The rise of antibiotic-resistant bacteria has led to an urgent need for rapid detection of drug resistance in clinical samples, and improvements in global surveillance. Here we show how de Bruijn graph representation of bacterial diversity can be used to identify species and resistance profiles of clinical isolates. We implement this method for Staphylococcus aureus and Mycobacterium tuberculosis in a software package ('Mykrobe predictor') that takes raw sequence data as input, and generates a clinician-friendly report within 3 minutes on a laptop. For S. aureus, the error rates of our method are comparable to gold-standard phenotypic methods, with sensitivity/specificity of 99.1%/99.6% across 12 antibiotics (using an independent validation set, n=470). For M. tuberculosis, our method predicts resistance with sensitivity/specificity of 82.6%/98.5% (independent validation set, n=1,609); sensitivity is lower here, probably because of limited understanding of the underlying genetic mechanisms. We give evidence that minor alleles improve detection of extremely drug-resistant strains, and demonstrate feasibility of the use of emerging single-molecule nanopore sequencing techniques for these purposes.
Bibliographical noteFunding Information:
We would like to thank Michel Doumith and Angela Kearns for helpful discussions, Sebastian Gagneux and Andreas Steiner for help running KvarQ and Dag Harmsen for help running SeqSphere. We are also grateful to the MinION Access Program from Oxford Nanopore Technologies, which enabled us to trial their new sequencer. We acknowledge funding from UK Clinical Research Collaboration (Wellcome Trust (grant 087646/Z/08/Z), Medical Research Council, National Institute for Health Research (NIHR grant G0800778)), NIHR Oxford Biomedical Research Centre, NIHR Oxford Health Protection Research Unit on Healthcare Associated Infection and Anti-microbial Resistance, EU FP7 Patho-Ngen-Trace (FP7-278864-2) and Wellcome Trust Core Award Grant Number 090532/Z/09/Z. Z.I. and D.J.W. were funded by two Wellcome Trust/Royal Society Sir Henry Dale Fellowships (grants 102541/Z/13/Z and 101237/Z/13/Z, respectively). P.B. was funded by a Wellcome Trust PhD studentship, and S.E. was funded by an MRC funded prize studentship to the Nuffield Department of Medicine, University of Oxford. D.W.C. and T.E.A.P. acknowledge NIHR funding their Senior Investigators awards. G.M. was funded by grant 100956/Z/13/Z from the Wellcome Trust.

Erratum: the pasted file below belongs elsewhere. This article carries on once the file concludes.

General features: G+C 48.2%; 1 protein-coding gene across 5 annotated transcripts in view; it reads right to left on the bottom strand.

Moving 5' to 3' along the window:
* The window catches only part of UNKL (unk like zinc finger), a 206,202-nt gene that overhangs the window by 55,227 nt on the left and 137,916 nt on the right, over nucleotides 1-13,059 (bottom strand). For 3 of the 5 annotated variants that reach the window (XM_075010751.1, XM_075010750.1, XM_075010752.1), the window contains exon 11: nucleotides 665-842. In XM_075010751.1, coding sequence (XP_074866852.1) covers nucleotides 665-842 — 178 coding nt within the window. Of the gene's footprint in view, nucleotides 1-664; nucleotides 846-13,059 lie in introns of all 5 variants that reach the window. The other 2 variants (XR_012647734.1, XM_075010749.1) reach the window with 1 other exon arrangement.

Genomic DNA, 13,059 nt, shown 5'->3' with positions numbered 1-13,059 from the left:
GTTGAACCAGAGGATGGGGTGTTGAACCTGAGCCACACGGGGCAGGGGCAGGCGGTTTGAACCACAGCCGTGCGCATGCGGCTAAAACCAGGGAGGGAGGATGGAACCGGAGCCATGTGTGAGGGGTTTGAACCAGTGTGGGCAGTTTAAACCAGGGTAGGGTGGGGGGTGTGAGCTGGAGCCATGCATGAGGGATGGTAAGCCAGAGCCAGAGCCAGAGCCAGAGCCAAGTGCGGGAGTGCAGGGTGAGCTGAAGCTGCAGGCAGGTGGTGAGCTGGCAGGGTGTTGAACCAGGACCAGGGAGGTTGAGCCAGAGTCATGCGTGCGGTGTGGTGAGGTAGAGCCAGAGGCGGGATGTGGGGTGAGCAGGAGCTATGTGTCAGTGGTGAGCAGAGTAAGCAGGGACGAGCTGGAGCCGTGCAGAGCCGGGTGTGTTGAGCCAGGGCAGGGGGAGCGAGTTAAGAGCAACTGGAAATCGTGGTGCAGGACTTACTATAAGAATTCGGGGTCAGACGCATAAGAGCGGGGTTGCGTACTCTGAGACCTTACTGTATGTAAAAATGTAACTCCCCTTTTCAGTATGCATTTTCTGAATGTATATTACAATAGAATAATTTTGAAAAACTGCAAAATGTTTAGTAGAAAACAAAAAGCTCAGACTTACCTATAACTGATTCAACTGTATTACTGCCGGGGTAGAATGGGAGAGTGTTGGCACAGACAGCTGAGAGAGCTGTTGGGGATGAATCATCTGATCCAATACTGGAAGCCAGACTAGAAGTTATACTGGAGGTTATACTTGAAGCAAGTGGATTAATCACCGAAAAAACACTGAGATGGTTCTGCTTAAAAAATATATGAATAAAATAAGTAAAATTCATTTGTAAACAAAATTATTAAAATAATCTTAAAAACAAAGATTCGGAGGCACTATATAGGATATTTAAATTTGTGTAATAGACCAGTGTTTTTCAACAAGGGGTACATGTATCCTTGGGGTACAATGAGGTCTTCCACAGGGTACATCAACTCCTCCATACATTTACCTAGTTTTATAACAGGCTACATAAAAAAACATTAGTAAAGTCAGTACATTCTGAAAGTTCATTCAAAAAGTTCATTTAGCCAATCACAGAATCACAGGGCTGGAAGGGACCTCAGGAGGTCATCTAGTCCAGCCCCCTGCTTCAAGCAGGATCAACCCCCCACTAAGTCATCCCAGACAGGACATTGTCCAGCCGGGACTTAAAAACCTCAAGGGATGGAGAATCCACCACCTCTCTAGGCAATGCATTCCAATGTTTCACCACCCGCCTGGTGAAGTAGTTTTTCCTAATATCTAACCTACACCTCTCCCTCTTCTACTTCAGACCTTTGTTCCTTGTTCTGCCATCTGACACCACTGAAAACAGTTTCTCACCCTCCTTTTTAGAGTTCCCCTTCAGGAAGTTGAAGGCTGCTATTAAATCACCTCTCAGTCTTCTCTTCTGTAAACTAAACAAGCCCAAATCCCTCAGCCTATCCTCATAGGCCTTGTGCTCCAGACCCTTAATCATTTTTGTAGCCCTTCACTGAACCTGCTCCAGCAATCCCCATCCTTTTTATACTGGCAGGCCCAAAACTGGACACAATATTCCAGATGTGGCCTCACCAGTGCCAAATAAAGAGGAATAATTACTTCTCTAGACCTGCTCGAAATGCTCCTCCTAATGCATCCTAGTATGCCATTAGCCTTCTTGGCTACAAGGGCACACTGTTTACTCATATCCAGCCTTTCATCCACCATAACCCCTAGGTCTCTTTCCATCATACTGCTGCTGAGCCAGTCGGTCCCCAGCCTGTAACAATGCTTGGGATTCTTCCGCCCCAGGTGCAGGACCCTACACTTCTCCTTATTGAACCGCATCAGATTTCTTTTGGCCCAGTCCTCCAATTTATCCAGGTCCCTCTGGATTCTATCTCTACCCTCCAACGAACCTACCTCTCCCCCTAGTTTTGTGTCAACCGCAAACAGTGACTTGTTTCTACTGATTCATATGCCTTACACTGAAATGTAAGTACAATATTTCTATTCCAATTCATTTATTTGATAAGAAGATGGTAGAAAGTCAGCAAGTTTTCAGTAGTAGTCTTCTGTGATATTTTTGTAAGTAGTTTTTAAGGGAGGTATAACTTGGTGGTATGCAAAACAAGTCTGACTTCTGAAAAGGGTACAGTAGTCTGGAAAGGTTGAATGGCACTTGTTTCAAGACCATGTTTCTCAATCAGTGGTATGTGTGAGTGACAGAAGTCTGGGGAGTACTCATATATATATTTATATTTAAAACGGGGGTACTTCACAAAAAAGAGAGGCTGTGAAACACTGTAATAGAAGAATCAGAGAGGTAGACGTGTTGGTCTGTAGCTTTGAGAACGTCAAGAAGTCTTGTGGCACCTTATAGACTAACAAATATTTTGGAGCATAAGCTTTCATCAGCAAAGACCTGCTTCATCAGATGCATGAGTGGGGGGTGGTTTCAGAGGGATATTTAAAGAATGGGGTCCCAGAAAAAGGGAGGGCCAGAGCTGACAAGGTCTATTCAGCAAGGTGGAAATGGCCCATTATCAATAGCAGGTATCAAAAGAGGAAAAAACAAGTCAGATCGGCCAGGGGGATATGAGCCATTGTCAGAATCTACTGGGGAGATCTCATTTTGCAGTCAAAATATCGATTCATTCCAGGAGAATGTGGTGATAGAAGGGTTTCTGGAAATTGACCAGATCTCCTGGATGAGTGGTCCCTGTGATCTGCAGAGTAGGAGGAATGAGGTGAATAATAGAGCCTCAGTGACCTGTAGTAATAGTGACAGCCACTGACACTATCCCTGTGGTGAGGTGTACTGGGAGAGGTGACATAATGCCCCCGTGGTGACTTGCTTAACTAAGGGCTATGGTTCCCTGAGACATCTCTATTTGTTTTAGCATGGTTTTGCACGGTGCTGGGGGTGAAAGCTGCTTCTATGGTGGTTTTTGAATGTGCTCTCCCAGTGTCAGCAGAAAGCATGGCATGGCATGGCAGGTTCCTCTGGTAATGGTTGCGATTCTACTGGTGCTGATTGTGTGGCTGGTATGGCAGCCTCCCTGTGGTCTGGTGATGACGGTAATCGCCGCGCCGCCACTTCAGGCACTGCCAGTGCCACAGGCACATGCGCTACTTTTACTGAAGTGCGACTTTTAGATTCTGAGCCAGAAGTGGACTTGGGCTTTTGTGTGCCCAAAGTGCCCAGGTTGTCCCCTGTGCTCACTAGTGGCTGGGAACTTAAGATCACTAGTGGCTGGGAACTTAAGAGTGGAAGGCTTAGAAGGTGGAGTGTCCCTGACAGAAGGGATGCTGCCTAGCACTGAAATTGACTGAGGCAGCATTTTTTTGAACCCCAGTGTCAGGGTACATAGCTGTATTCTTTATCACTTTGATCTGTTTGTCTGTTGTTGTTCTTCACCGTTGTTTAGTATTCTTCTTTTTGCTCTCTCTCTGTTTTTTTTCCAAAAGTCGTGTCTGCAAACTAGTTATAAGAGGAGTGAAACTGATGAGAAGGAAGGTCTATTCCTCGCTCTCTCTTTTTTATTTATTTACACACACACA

1Wellcome Trust Centre for Human Genetics, University of Oxford, Oxford OX3 7BN, UK. 2Nuffield Department of Medicine, University of Oxford, Oxford OX1 1NF, UK. 3Institute for Epidemiology, University Medical Hospital Schleswig-Holstein, Niemannsweg 11, 24105 Kiel, Germany. 4Molecular and Experimental Mycobacteriology, Research Centre Borstel, Parkallee 1, 23845 Borstel, Germany. 5German Centre for Infection Research, Partner Site Borstel, Parkallee 1, 23845 Borstel, Germany. 6Centre for Tuberculosis, National Institute for Communicable Diseases, Private Bag X4 Sandringham, Johannesburg 2131, South Africa. 7Department of Medical Microbiology, University of Pretoria, PO Box 667, Pretoria 0001, South Africa. 8Regional Centre for Mycobacteriology, PHE Public Health Laboratory Birmingham. Heartlands Hospital, Bordesley Green East, Birmingham B9 5SS, UK. 9Biomedical Research Centre, NIHR (National Institutes of Health Research) Oxford Biomedical Research Centre, Oxford OX3 7LE, UK. 10National Infection Service, Public Health England, Wellington House, 133-155 Waterloo Road, London SE1 8UG, UK. Correspondence and requests for materials should be addressed to Z.I. (email: firstname.lastname@example.org).